In our monthly column, One Curious Ingredient, Michelle Peters-Jones explores the history and culinary use of ingredients or dishes that are unfamiliar to her — and probably many of us! Today, Michelle explores pomegranate molasses (sometimes known as pomegranate syrup) and — bonus! — gives us a pomegranate molasses recipe so we can make our own (don't worry, you can also easily buy it).

One Curious Ingredient: Pomegranate Molasses | Food Bloggers of CanadaHave you checked out FBC's delicious pomegranate cider sangria yet?

When I saw this beautiful recipe, my mind went straight to my pantry staple (and apparently, Yotam Ottolenghi's desert island pick), pomegranate molasses. Pomegranate molasses is a traditional Middle-Eastern ingredient, used in particular in Iranian, Lebanese and Turkish cuisine. The name is a little misleading, as pomegranate molasses doesn't actually have any molasses as we know it (the dark sugar kind); rather, it's made from the juice of a tarter variety of pomegranate. It is also sometimes known as pomegranate syrup.


Pomegranate molasses is usually made by reducing pure pomegranate juice, evaporating the water until the naturally occurring sugars within the juice thicken and concentrate the syrup. There are a few versions of pomegranate molasses that you can make yourself, but the two most common ones are the ones you make with added sugar and another version that you make with pure fruit juice. I like both, depending on what I am using it for, and the kind of fruit used to make the molasses. When using tarter, less ripe pomegranates, I like to add sugar, but if I'm using commercially made pomegranate juice (which can be a little sweeter than homemade juice), then I like to reduce it straight, so the result is tangier. You can play with these versions until you find the one that you like the most.

If you'd rather not make your own pomegranate molasses, then it's easily available in most Middle Eastern and Asian grocery stores, as well as in the ethnic sections of larger supermarkets. I like the Cortas brand, but again, try different brands until you find the one you like the best.

Flavour and How to Use Pomegranate Molasses

Pomegranate molasses has a rich, fruity and complex, intensely tangy and sweet flavour, with underlying dark bitter notes, that complements a wide variety of ingredients and dishes. It is the main flavour in the Persian chicken stew, Fesenjān, and Muammara, a roasted red pepper and walnut dip.

RELATED:  The Spice Box: Getting to Know Fresh & Dried Mint

One Curious Ingredient: Pomegranate Molasses | Food Bloggers of Canada

You can, however, use pomegranate molasses in pretty much any dish you can think of. Add it to vinaigrettes instead of vinegar, for a tart-sweet fruit flavour. Mix together pomegranate molasses, sugar syrup and lemon juice, and top with club soda for a fresh, unusual cocktail. Add it as a glaze to roast chicken or lamb, or stir a little into barbeque sauce to add an exotic flavour to your sticky ribs.  Drizzle some over ice cream or yogourt. In fact, you're only limited by your imagination when it comes to this curious ingredient!

And finally, do you know the legend behind pomegranates? It is said that Hades tricked Persephone into eating a few pomegranate seeds when she wanted to leave him. This led to him keeping her with him in the Underworld for six (though the exact number varies from story to story) months of the year. During these six months, her mother Demeter forbade anything to grow or thrive, which is the legend of how winter came about.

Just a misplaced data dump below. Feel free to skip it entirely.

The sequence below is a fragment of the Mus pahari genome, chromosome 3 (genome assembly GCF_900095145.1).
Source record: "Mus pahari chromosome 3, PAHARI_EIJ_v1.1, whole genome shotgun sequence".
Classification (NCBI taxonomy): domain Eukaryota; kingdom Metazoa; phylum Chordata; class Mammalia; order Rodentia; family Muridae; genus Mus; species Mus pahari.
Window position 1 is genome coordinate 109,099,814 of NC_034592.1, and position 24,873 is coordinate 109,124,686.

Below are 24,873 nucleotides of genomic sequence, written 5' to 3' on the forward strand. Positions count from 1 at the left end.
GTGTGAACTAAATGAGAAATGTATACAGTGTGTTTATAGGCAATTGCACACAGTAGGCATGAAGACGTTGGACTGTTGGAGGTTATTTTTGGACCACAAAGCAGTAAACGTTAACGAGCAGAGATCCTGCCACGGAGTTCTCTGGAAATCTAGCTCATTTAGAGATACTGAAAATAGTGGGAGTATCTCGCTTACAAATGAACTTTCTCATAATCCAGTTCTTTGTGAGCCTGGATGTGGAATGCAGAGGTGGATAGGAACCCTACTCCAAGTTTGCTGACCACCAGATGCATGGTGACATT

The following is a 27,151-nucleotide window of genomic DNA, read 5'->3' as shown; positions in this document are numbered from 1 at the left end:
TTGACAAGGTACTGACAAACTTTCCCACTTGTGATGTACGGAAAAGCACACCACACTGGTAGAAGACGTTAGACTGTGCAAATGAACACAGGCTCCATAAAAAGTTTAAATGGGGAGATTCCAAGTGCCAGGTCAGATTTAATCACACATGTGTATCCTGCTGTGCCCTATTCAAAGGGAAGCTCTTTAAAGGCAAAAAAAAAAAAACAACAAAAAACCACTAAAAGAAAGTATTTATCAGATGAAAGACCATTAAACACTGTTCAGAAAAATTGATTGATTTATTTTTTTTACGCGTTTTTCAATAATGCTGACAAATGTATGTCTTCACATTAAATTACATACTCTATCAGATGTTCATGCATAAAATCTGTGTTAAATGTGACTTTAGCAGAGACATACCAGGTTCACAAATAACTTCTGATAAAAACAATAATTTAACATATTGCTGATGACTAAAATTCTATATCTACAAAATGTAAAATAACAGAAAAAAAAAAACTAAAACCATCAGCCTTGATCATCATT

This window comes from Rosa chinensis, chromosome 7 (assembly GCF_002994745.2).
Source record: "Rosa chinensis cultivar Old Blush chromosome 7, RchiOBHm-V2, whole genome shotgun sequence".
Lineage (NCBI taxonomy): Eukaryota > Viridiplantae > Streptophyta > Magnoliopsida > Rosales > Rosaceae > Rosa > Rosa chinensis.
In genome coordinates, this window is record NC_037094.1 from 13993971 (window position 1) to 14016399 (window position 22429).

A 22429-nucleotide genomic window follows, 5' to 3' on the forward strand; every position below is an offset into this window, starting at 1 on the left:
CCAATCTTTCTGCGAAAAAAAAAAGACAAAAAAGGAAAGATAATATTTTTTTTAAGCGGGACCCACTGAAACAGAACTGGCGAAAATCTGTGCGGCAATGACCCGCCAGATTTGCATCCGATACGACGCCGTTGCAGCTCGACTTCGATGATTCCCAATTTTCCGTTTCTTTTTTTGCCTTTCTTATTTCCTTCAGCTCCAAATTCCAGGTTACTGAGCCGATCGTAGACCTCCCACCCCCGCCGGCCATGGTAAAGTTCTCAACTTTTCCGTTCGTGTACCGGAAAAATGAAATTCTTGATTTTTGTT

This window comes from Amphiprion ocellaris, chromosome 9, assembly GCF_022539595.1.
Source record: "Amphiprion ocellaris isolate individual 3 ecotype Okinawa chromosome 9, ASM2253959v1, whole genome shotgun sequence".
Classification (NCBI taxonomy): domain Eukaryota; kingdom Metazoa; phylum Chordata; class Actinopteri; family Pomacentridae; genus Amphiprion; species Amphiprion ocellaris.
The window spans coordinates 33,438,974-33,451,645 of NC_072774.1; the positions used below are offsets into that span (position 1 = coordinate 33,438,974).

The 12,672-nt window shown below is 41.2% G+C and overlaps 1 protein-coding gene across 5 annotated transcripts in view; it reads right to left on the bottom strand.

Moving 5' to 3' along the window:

Pomegranate Molasses
You can make this with fresh pomegranate juice, or with commercially produced juice. Taste the juice first, and then decide how much sugar you would like to add to it. If I'm using commercial pomegranate juice, I like to add a dash of lemon juice to amp up the tartness.
Recipe type: Condiment
Cuisine: Middle-Eastern
Serves: 1 cup
  • 4 large pomegranates, or 2 cups of juice
  • ¾ cup sugar
  • 1 teaspoon lemon juice (optional)
  1. Cut the pomegranates in half widthways. Use a lemon juicer to squeeze out the juice. Use enough pomegranates until you have 2 cups of juice. Alternatively, you can use 2 cups of bought pomegranate juice.
  2. Place the juice, sugar and the lemon juice (if using) in a saucepan. Bring to a gentle boil, until the sugar has dissolved, then reduce the heat so that the liquid is gently simmering.
  3. Continue to simmer for an hour, or until the liquid has reduced by just over half and the syrup is thick and gloopy. Taste and add more lemon juice if you like your pomegranate molasses tangier.
  4. Pour into a jar and store in the refrigerator.

Have you used pomegranate molasses in any way? Let us know in the comments, including a link to any recipes you’ve posted!

More Reading

get peachy!
Categorized:: Food & Drink, Recipes, One Curious Ingredient

Tags: , , , , ,



I have been noticing my lonely old jar of pomegranate molasses in my cupboard and thinking that I need to find ways to use it.

I think I was introduced to pomegranate molasses by Paula Wolfert’s “The Cooking of the Eastern Mediterranean,” which has quite a few recipes that use it. It’s a great book with a collection of interesting and less well-known recipes from Georgia, Azerbaijan, Syria and other nations of the region.

I have posted a few recipes that use pomegranate molasses, and here are my two favorites:

A savory grain salad (adapted from Wolfert’s book):

A cheesecake-brownie swirl in which the cheesecake part is enlivened by pomegranate molasses, and in which the brownie has some ground cardamom:

Leave a Reply

Your email address will not be published. Required fields are marked *

Rate this recipe: